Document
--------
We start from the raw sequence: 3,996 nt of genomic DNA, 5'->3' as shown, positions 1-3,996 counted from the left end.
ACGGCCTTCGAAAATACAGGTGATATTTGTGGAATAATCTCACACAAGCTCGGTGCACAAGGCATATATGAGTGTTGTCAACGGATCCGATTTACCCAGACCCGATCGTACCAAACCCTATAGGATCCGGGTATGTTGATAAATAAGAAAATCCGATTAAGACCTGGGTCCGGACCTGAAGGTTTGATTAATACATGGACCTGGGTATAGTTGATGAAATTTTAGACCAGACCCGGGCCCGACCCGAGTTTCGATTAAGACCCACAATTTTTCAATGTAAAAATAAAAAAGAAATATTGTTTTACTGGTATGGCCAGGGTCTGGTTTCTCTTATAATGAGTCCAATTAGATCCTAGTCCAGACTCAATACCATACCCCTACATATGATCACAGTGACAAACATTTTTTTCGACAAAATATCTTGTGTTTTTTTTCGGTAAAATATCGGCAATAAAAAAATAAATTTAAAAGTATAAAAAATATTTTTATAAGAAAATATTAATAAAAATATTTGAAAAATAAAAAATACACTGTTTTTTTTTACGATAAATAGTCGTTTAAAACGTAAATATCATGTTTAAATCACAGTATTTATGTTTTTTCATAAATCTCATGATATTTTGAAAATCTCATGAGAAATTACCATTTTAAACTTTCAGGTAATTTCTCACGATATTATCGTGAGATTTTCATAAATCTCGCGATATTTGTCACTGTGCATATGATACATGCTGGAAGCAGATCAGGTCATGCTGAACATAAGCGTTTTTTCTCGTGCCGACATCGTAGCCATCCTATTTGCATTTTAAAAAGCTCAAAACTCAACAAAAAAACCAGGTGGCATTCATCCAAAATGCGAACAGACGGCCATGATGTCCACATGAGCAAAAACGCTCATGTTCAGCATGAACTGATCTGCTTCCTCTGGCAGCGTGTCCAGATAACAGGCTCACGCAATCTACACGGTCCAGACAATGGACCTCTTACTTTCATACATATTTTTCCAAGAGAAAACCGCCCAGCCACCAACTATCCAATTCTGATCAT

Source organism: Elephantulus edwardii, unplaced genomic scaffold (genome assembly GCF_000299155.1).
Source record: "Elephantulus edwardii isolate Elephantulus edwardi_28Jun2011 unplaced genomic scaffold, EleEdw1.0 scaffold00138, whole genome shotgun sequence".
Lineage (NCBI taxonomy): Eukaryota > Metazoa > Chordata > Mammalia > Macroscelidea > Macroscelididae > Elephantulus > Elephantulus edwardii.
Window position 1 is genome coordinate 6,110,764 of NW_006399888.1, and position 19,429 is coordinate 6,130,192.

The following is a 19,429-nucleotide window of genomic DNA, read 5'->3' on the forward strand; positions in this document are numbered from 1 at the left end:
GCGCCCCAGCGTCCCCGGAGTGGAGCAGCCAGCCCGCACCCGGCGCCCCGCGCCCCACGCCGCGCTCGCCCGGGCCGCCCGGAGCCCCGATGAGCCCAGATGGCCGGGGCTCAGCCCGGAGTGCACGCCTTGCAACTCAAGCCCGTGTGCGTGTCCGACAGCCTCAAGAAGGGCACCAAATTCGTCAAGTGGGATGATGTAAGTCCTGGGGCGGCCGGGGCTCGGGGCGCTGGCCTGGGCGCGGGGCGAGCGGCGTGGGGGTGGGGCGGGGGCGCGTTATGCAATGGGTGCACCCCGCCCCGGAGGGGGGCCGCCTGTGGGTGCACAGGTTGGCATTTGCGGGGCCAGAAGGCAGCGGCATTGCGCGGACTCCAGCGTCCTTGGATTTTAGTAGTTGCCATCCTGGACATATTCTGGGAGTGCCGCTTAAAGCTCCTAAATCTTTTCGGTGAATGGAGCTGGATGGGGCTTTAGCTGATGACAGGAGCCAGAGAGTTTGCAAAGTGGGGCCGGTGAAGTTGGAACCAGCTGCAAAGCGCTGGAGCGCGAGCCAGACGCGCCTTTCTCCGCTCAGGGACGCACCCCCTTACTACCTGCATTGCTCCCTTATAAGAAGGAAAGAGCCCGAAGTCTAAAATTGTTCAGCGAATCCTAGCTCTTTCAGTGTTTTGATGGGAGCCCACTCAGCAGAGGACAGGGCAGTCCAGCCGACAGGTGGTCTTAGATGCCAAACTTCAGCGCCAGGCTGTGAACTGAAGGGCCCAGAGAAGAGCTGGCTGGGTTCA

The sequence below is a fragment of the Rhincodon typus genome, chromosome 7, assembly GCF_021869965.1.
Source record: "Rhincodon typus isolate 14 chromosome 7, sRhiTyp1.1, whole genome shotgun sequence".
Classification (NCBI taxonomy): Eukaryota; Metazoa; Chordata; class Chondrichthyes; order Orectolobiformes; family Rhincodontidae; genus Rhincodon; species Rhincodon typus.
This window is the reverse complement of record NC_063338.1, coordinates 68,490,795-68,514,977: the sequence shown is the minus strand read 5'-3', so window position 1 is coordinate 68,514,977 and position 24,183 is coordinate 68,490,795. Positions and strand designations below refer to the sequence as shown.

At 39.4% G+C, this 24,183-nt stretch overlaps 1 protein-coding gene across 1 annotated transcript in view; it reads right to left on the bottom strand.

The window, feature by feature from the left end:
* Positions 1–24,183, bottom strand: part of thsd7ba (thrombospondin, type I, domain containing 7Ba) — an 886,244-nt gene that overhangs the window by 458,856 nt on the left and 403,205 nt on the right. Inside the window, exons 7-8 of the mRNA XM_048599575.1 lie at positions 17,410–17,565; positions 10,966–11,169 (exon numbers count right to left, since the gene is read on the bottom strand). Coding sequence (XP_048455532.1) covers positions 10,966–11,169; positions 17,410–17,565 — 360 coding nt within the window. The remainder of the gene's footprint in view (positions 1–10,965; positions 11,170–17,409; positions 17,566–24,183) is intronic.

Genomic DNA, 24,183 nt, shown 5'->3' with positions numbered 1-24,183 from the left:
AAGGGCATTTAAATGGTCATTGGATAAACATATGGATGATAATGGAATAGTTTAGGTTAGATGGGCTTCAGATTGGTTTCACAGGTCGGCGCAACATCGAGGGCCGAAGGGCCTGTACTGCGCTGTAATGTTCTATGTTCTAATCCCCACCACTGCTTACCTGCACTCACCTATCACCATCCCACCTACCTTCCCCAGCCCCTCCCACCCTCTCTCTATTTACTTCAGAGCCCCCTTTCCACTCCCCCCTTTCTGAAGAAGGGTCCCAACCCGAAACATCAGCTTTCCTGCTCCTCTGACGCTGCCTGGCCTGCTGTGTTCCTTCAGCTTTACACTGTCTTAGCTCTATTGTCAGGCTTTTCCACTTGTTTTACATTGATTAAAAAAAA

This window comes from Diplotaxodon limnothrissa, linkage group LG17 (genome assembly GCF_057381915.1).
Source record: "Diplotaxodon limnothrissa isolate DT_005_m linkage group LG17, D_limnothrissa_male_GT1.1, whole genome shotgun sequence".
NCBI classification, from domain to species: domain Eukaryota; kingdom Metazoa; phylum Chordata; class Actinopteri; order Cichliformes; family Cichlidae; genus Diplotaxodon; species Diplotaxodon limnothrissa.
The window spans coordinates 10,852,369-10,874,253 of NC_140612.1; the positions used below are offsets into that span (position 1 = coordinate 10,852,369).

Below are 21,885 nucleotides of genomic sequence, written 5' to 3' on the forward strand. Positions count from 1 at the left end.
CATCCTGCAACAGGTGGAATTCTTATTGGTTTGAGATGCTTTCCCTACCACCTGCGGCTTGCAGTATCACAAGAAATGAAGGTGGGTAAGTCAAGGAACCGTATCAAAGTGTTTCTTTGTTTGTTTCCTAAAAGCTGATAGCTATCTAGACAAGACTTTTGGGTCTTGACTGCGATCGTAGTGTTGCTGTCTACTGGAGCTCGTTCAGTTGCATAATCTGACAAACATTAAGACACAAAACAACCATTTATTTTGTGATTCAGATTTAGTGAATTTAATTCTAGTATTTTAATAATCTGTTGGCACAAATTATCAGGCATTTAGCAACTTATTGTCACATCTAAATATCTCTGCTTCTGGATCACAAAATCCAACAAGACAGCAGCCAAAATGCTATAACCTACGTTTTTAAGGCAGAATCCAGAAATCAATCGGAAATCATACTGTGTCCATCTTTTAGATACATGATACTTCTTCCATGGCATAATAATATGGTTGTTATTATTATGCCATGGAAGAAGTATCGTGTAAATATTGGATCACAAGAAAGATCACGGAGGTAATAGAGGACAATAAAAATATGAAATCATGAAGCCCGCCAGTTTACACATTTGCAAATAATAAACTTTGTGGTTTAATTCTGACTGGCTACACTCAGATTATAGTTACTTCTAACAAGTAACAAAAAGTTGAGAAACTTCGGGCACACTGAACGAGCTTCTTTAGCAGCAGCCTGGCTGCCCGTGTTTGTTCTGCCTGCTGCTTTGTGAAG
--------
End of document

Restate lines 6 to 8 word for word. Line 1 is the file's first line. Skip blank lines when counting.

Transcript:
Window position 1 is genome coordinate 6,110,764 of NW_006399888.1, and position 19,429 is coordinate 6,130,192.

The following is a 19,429-nucleotide window of genomic DNA, read 5'->3' on the forward strand; positions in this document are numbered from 1 at the left end:
GCGCCCCAGCGTCCCCGGAGTGGAGCAGCCAGCCCGCACCCGGCGCCCCGCGCCCCACGCCGCGCTCGCCCGGGCCGCCCGGAGCCCCGATGAGCCCAGATGGCCGGGGCTCAGCCCGGAGTGCACGCCTTGCAACTCAAGCCCGTGTGCGTGTCCGACAGCCTCAAGAAGGGCACCAAATTCGTCAAGTGGGATGATGTAAGTCCTGGGGCGGCCGGGGCTCGGGGCGCTGGCCTGGGCGCGGGGCGAGCGGCGTGGGGGTGGGGCGGGGGCGCGTTATGCAATGGGTGCACCCCGCCCCGGAGGGGGGCCGCCTGTGGGTGCACAGGTTGGCATTTGCGGGGCCAGAAGGCAGCGGCATTGCGCGGACTCCAGCGTCCTTGGATTTTAGTAGTTGCCATCCTGGACATATTCTGGGAGTGCCGCTTAAAGCTCCTAAATCTTTTCGGTGAATGGAGCTGGATGGGGCTTTAGCTGATGACAGGAGCCAGAGAGTTTGCAAAGTGGGGCCGGTGAAGTTGGAACCAGCTGCAAAGCGCTGGAGCGCGAGCCAGACGCGCCTTTCTCCGCTCAGGGACGCACCCCCTTACTACCTGCATTGCTCCCTTATAAGAAGGAAAGAGCCCGAAGTCTAAAATTGTTCAGCGAATCCTAGCTCTTTCAGTGTTTTGATGGGAGCCCACTCAGCAGAGGACAGGGCAGTCCAGCCGACAGGTGGTCTTAGATGCCAAACTTCAGCGCCAGGCTGTGAACTGAAGGGCCCAGAGAAGAGCTGGCTGGGTTCA